One of the most overlooked things in your life, if you really think about it, is probably sleep. Living on a society that moves at a breakneck pace has its disadvantages, and one of them is that most people rarely get the recommended eight hours of sleep per night.
Fact is, research shows that both mental and physical health suffers when we aren’t laying prone for at least 7.5 hours every night. Of the nearly 320 million people in this country, estimates place the number of sleep-deprived persons at greater than 100 million.
What the Experts Say About Sleep
One of the major authorities on sleep research is the aptly-named National Sleep Foundation. Their research shows that the average amount of sleep that people within the primary age range receive every night is just 6.4 hours – which is nearly an hour less than the recommended. Almost certainly, the primary reasons for this are work and play: office work is often completed at home, and the explosion of web-enabled devices and games eats into the time reserved for sleep.
On the weekends, people sleep longer – but, at 7.7 hours on average, this still falls short of the liberal average of 8 hours (although it exceeds the more conservative recommended average of 7.5 hours). One of the major reasons that children (and adults) lose sleep is due to the presence of a television set in the bedroom; this can be responsible for up to 2 hours of sleep loss per night. Therefore, if you’re a parent, you may want to remove the tv set from the bedroom of your young children.
The Costs of Not Getting Enough Sleep
Frankly; your body shuts down every day for a reason – sleep is an absolutely essential period of rejuvenation. Not getting enough sleep will have ramifications that far exceed fatigue; you will, eventually, notice an attenuation of your cognitive abilities. The longer you go without sleep or with too little sleep on consecutive days, the more pronounced the decline.
In fact, memory impairment and loss, as well as depression and even adverse changes in personality, have been tied to sleep deprivation. Quite a few car accidents are caused by sleep-deprived operators. You know the stories of the cross-country truck drive falling asleep at the wheel, and the catastrophes that have resulted. Even the average person will suffer subpar performance at work if you consistently get too-little sleep the night before.
Another little talked-about consequence of diminished sleep are physical health issues. Research has shown that ailments such as diabetes, obesity and heart disease can be linked to sleep loss; it may not cause the above – but it does contribute to them and especially exacerbate those with a genetic propensity towards developing these. More specifically, if you notice that you have trouble getting to sleep, or have trouble staying awake during the day, there’s a chance you may have a sleep disorder – there are nearly 100 of them medically documented.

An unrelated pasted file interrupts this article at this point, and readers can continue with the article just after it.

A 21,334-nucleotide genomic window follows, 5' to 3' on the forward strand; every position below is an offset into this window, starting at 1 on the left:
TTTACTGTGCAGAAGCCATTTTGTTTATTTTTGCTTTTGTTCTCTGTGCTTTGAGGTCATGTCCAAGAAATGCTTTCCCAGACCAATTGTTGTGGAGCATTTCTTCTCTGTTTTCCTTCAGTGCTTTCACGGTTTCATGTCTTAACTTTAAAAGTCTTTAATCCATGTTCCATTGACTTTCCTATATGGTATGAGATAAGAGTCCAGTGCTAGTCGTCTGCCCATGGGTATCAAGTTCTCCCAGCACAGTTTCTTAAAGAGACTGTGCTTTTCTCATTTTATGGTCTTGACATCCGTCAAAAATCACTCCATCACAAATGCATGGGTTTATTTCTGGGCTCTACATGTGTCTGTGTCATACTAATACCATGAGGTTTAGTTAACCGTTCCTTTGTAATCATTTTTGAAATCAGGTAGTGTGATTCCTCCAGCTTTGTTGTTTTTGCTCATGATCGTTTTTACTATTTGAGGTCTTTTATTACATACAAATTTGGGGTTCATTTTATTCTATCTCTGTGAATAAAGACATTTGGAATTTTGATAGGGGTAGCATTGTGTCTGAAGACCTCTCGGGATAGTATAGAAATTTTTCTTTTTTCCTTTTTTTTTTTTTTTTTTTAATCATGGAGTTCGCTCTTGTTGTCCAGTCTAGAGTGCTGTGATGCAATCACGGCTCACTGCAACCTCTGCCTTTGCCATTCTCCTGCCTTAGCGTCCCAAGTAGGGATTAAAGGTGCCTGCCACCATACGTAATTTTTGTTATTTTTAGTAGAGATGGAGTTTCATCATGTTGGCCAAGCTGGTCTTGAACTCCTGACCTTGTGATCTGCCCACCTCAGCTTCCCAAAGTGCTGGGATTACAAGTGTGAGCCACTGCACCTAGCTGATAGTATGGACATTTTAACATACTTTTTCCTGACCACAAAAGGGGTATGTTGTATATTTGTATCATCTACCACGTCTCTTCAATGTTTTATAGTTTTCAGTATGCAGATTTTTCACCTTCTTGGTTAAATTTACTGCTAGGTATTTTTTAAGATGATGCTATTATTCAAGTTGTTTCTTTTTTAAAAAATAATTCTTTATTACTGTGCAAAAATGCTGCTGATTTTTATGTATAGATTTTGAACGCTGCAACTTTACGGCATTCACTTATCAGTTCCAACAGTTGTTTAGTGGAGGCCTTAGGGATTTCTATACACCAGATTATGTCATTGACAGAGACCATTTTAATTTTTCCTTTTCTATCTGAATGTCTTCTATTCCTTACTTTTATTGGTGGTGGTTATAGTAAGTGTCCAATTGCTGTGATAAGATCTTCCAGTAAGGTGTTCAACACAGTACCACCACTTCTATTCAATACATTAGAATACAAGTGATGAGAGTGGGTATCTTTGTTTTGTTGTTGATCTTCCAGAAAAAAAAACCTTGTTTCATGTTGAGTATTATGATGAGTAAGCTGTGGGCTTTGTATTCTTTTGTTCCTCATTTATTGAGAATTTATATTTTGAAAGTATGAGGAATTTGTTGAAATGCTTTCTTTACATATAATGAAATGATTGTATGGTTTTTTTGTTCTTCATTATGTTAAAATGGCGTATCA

How Do You Get Adequate Sleep?
There are several things you can do to put yourself in the best situation for getting to sleep on time, so that you can rest the fully 7.5 – 8 hours that are recommended per night. It begins, of course, with creating the proper environment; this includes making sure you have a good mattress on which to sleep. You’ll spend nearly 30% of you life lying down; a solid mattress is a great investment. The following are some tips to getting that elusive good night’s rest:
- Set your bedroom up to be conducive to a sleep environment. This means dark, with a minimum of the LED lights that are seemingly attendant with every device you buy these days. You may invest in earplugs and a blackout mask and/or curtains if need be.
- It’s important to go to bed with a clear mind; you may find that note lists such as Microsoft’s To-Do, Google’s Google Keep, or Evernote can help with compiling your list of things to do the next day, and then putting them out of your mind so you can get to the business of sleep. In fact, there are voice-recording apps that allow you to simply speak into your phone to record, and then put it away until morning.
- Routine, routine, routine. Few things are more important than establishing a consistent bedtime routine – take a warm shower if it helps, meditate, perhaps read a short chapter before allowing your mind to wind down. Relaxation sounds, such as ocean waves crashing, can work wonders.
- During the day, do not take naps! Sometimes, they are unavoidable, but you should try and restrict them to mid-afternoon at the latest, and not for more than 25 minutes or so. After 3 pm, you should perhaps work out to help wake you up – otherwise, a nap at this time could make sleep hard to come by in the late evening.
- As for exercise, avoid doing so within 4 hours of your bedtime. Diet matters, as well, which is why you shouldn’t smoke about 4 hours before bedtime, either. Really, you shouldn’t smoke at all – but let’s not get too preachy.
If you can put it all together, you will find that more and more restful nights for the fully recommended length of time, can go a long way during your work day and life.